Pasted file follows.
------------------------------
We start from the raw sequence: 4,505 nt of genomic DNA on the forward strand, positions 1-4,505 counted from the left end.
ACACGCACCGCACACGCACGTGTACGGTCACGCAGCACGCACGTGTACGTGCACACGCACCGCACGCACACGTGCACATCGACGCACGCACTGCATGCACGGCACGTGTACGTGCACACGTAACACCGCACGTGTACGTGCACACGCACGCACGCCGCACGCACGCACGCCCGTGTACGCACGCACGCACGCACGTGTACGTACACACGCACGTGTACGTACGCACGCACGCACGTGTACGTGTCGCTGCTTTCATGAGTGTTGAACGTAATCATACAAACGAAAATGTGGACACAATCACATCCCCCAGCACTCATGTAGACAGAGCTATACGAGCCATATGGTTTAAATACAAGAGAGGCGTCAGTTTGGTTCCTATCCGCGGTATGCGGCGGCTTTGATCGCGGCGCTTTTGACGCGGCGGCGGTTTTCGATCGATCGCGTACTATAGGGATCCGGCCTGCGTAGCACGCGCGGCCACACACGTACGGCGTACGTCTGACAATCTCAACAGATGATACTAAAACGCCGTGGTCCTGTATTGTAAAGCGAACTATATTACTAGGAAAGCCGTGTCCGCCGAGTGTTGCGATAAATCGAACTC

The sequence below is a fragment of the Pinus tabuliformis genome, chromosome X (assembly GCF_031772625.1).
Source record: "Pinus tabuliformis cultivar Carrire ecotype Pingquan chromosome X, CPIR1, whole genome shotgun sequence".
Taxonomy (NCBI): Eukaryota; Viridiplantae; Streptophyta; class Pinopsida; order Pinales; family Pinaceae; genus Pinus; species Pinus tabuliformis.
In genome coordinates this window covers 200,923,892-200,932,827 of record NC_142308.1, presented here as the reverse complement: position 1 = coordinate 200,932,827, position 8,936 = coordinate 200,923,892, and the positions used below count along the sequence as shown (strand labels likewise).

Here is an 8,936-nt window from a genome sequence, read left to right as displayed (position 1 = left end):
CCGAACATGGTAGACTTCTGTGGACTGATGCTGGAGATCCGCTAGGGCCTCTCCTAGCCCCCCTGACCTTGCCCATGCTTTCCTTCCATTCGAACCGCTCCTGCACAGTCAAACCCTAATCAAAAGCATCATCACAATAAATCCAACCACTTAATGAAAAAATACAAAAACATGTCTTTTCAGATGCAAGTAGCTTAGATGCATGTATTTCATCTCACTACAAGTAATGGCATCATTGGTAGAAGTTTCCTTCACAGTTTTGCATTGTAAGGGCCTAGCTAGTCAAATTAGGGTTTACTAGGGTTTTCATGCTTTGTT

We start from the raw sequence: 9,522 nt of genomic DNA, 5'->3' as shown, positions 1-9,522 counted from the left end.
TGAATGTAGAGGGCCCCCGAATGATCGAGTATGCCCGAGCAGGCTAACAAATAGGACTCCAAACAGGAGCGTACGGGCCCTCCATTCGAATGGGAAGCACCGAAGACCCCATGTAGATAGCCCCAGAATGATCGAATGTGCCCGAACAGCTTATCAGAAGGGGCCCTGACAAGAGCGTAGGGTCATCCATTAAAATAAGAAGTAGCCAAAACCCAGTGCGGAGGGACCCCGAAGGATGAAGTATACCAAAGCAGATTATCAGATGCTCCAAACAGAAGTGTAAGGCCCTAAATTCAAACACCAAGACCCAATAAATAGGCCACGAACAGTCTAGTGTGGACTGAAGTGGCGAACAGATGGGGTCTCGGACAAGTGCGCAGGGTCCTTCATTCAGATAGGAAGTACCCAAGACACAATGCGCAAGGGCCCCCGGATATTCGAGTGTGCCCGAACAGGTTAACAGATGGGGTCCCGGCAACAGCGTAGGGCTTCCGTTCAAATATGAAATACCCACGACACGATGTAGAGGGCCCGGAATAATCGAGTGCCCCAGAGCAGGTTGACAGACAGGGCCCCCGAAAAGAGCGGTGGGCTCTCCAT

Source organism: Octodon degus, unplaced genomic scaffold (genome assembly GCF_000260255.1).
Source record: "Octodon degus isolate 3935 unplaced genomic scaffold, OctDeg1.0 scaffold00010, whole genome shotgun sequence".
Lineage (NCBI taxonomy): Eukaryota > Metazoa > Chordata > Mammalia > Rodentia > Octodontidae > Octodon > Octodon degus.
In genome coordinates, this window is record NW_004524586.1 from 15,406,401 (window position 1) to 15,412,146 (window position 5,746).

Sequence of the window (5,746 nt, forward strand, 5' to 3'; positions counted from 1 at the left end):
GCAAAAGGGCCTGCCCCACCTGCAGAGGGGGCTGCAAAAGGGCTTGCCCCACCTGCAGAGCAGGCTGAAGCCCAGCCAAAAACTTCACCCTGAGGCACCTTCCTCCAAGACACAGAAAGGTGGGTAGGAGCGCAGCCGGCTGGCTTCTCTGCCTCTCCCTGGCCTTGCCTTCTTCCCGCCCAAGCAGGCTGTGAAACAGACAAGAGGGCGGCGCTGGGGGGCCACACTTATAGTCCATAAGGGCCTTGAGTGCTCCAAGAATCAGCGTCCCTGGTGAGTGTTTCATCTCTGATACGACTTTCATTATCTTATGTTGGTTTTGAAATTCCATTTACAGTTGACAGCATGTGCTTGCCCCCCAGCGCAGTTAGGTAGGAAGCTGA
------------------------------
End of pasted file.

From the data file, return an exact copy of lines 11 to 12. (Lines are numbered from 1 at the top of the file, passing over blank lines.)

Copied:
Source organism: Octodon degus, unplaced genomic scaffold (genome assembly GCF_000260255.1).
Source record: "Octodon degus isolate 3935 unplaced genomic scaffold, OctDeg1.0 scaffold00010, whole genome shotgun sequence".